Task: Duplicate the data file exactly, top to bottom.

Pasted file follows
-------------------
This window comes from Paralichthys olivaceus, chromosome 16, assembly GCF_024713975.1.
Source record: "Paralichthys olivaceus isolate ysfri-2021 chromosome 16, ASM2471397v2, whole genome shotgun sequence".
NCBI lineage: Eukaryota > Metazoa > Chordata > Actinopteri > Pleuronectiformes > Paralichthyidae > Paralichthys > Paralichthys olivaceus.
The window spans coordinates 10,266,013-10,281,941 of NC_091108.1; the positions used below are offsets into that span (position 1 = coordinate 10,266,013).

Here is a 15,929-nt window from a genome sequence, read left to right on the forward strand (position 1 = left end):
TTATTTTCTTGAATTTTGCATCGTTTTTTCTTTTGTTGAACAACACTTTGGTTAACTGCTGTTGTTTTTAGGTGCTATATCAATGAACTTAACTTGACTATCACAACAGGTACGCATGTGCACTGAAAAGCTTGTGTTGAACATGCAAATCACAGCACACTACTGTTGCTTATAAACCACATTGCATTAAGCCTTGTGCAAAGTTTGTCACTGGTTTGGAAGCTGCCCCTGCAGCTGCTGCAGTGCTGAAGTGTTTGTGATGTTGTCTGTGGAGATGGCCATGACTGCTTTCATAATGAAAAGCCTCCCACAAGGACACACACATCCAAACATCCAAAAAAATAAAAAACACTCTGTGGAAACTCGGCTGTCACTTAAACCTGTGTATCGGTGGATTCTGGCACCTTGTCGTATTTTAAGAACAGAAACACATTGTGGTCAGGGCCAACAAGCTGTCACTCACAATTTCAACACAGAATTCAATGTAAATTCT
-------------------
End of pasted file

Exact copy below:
This window comes from Paralichthys olivaceus, chromosome 16, assembly GCF_024713975.1.
Source record: "Paralichthys olivaceus isolate ysfri-2021 chromosome 16, ASM2471397v2, whole genome shotgun sequence".
NCBI lineage: Eukaryota > Metazoa > Chordata > Actinopteri > Pleuronectiformes > Paralichthyidae > Paralichthys > Paralichthys olivaceus.
The window spans coordinates 10,266,013-10,281,941 of NC_091108.1; the positions used below are offsets into that span (position 1 = coordinate 10,266,013).

Here is a 15,929-nt window from a genome sequence, read left to right on the forward strand (position 1 = left end):
TTATTTTCTTGAATTTTGCATCGTTTTTTCTTTTGTTGAACAACACTTTGGTTAACTGCTGTTGTTTTTAGGTGCTATATCAATGAACTTAACTTGACTATCACAACAGGTACGCATGTGCACTGAAAAGCTTGTGTTGAACATGCAAATCACAGCACACTACTGTTGCTTATAAACCACATTGCATTAAGCCTTGTGCAAAGTTTGTCACTGGTTTGGAAGCTGCCCCTGCAGCTGCTGCAGTGCTGAAGTGTTTGTGATGTTGTCTGTGGAGATGGCCATGACTGCTTTCATAATGAAAAGCCTCCCACAAGGACACACACATCCAAACATCCAAAAAAATAAAAAACACTCTGTGGAAACTCGGCTGTCACTTAAACCTGTGTATCGGTGGATTCTGGCACCTTGTCGTATTTTAAGAACAGAAACACATTGTGGTCAGGGCCAACAAGCTGTCACTCACAATTTCAACACAGAATTCAATGTAAATTCT